Suns’ Cam Payne provides update on day-to-day right wrist injury
When the Phoenix Suns provided the update that point guard Chris Paul was going to miss six-to-eight weeks because of an avulsion fracture in his right thumb, the biggest question became the status of his backup Cam Payne.
Payne hasn’t played since Jan. 20 because of a right wrist sprain. The team originally gave a two-week timeline for the 27-year-old to be re-evaluated, and since that date crossed on Feb. 7, there has been no further update from head coach Monty Williams or the Suns beyond Payne holding a status of day-to-day.
Payne joined Arizona Sports’ Burns & Gambo on Tuesday and more or less shared the same sentiment.
“It’s starting to feel better,” he said. “Still kind of having some little complications with it but right now it’s just day-to-day.”
When asked if he could be back within the next week or so, Payne stated, “I’m praying for that too.”
Payne said he got shots up at the practice facility on Tuesday, which seems like a sign of progress.
Prior to the Suns’ win over the Orlando Magic on Feb. 12, Payne was seen with some type of brace or soft cast on that right wrist and wasn’t using his right hand with the ball as he kept his conditioning in order.
First time I’ve noticed this on Cam Payne’s sprained right wrist. Mostly working through on-court stuff with one hand. pic.twitter.com/savwhTzAoc
— Kellan Olson (@KellanOlson) February 13, 2022
Without Paul, the Suns will really need Payne. Third-string point guard Elfrid Payton has been inconsistent over the season while trade deadline acquisition Aaron Holiday has proven to be more of a combo guard over his four-year NBA career rather than someone running the offense like Payne or Payton.
Then there’s combo guard Landry Shamet, who has been out since Jan. 30 after spraining his right ankle. Shamet said after a shootaround on Feb. 15 that he expected to return at some point after the All-Star break. The good news there is that Shamet has been mobile and active with the court work the media has been able to see, so the feeling is that he could be back soon.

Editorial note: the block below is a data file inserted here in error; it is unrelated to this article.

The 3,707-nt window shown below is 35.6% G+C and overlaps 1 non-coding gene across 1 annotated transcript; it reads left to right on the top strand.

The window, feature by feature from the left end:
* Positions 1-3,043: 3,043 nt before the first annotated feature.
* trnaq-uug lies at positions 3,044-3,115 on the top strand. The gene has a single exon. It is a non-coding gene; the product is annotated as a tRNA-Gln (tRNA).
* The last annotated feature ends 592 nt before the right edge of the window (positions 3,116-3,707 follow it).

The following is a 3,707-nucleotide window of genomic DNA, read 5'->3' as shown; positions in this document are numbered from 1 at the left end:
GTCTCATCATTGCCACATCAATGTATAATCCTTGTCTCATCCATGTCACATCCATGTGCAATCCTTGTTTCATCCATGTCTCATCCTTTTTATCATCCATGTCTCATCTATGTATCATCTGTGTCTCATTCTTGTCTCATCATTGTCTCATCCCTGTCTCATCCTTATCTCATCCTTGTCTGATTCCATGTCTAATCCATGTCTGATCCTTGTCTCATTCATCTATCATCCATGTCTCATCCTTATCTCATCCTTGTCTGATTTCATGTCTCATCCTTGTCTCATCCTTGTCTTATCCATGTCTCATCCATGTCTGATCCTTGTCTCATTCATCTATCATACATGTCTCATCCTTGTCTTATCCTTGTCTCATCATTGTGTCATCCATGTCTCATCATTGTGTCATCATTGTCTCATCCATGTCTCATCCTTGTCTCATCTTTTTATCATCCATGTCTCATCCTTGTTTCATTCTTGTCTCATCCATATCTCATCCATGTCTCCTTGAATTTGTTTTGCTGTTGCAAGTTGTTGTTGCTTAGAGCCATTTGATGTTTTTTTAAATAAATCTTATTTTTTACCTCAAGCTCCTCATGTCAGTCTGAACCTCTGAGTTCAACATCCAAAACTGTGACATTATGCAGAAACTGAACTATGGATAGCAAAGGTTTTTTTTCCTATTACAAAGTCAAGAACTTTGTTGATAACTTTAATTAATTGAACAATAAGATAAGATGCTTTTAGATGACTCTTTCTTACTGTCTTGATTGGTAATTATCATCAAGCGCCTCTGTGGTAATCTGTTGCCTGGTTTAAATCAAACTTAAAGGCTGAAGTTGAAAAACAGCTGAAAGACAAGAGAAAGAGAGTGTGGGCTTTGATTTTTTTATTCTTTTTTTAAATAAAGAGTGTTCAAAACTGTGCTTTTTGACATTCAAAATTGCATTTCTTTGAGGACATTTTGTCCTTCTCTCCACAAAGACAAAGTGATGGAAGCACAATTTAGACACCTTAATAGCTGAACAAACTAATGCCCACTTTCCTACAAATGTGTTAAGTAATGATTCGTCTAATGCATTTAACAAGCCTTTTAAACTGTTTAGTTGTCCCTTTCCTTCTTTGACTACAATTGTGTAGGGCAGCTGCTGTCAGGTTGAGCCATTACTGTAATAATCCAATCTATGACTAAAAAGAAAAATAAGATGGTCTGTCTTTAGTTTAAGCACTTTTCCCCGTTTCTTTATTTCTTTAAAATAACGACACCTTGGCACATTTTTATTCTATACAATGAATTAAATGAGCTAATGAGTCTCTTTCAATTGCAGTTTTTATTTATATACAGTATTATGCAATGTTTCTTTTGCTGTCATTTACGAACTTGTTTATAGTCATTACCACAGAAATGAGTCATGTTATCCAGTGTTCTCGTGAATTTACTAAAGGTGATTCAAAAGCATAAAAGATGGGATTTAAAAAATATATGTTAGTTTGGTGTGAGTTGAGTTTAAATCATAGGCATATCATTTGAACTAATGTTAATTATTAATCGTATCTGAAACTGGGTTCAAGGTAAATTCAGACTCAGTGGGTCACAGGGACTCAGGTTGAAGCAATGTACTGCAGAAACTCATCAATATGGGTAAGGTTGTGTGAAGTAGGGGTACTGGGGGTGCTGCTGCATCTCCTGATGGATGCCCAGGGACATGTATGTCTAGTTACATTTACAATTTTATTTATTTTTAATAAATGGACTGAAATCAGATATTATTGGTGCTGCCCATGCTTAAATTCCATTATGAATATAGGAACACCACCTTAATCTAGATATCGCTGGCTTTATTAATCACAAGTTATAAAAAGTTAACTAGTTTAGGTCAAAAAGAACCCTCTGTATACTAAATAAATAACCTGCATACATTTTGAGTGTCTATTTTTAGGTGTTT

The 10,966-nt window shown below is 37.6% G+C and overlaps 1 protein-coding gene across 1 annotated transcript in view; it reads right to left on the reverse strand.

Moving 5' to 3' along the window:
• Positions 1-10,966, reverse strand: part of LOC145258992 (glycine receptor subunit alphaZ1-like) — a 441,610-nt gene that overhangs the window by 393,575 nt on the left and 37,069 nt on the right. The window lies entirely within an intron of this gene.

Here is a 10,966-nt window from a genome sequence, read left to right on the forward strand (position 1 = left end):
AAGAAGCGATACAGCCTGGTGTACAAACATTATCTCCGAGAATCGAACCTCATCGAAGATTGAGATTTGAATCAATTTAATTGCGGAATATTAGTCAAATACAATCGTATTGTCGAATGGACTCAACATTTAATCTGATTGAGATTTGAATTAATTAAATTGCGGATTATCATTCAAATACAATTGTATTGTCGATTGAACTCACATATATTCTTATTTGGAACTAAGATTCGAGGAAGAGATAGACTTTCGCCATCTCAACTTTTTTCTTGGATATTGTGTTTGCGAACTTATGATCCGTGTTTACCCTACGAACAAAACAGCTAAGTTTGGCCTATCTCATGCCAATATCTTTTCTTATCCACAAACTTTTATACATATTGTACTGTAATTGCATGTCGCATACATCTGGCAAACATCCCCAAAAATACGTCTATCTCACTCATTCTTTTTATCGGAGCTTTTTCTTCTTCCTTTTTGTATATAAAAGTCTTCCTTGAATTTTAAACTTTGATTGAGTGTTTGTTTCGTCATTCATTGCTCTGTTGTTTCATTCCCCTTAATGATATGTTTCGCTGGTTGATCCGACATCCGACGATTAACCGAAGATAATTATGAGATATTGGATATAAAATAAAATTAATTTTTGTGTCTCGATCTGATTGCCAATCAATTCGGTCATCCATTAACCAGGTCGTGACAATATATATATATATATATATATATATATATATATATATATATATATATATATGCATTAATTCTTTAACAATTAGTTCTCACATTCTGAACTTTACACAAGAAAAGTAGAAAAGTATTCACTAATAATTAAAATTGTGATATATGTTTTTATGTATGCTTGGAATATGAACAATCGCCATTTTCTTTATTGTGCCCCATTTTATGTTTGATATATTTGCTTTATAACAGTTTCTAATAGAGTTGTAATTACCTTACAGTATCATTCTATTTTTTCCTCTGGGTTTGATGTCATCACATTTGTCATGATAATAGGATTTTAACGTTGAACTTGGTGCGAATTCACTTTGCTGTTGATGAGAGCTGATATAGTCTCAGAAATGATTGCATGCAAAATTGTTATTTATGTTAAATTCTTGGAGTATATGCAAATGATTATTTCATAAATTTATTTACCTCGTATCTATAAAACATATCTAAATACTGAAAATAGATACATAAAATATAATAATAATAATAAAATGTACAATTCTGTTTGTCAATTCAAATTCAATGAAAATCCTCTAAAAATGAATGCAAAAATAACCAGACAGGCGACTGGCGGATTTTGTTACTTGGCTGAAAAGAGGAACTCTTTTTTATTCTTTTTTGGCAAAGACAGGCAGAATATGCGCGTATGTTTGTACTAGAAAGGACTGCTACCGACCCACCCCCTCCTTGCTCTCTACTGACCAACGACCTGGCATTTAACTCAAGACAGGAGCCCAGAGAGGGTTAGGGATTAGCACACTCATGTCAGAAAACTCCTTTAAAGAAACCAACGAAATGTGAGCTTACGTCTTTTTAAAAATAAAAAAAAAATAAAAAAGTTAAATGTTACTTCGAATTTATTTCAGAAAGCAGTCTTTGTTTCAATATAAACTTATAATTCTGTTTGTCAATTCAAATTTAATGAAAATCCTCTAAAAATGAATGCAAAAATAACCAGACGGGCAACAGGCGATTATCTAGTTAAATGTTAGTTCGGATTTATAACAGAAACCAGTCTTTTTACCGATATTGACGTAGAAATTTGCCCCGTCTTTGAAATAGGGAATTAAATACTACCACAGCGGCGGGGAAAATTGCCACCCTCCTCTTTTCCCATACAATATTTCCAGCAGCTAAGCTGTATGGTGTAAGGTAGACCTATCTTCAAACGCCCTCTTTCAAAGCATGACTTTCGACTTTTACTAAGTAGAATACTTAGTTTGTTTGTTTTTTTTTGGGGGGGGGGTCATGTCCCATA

Payne had a poor start to the season before shooting 44.6% from the field and 40% at 3-point range in his last 13 games. That was an encouraging bump from his overall numbers that sit at 40.4% and 33.6%, respectively, deep drops after Payne was a top three backup point guard in the NBA last year.
That gave the Suns a great dynamic at the position, with Paul’s commanding and slowed-down tempo being supported by Payne’s speedy offensive pace.
Statistically, that is the biggest change for Phoenix when one of them is on the floor. Minutes with Paul and no Payne have a 100.19 pace number, which would still be a top-10 mark in the league. But when Payne plays without Paul, it’s a blistering 103.91, an output that would rank No. 1.
Payne spoke on that dichotomy.
“Just be more consistent, be more solid and find a medium with the pace of the game that I bring and what I bring to the table every night,” Payne said. “I like to play very fast, and C has a different type of pace as well, and I have to be able to navigate those two paces and make sure I get the ball in the right people’s hands down the stretch of the games.”
To Payne’s point, there is a balance to those styles of play. Phoenix’s assist-to-turnover ratio in those Paul minutes minus Payne is 2.62 and vice versa goes down to 1.42.
Payne, of course, has stepped in like this before. He was tremendous in the first two games of the Western Conference Finals when Paul had COVID-19.
Those effective minutes mean a whole lot and provide Payne the confidence when he has to step up upon his return.
“I’m just gonna be me,” he said on how he tries to play without Paul. “I feel like I know how to balance it. Like you said earlier, I did well when C was out during the playoffs and I just kind of figured it out along the way. I just feel like I’m just going to mix it in. I know Chris gonna be there, so he’s going to be coaching me through, as well as coach Mont.
“I feel like I got the ability to slow it down but I also have the ability to be myself and play fast. But there’s always points in the game where you gotta slow it down and make sure we get good shots consistently.”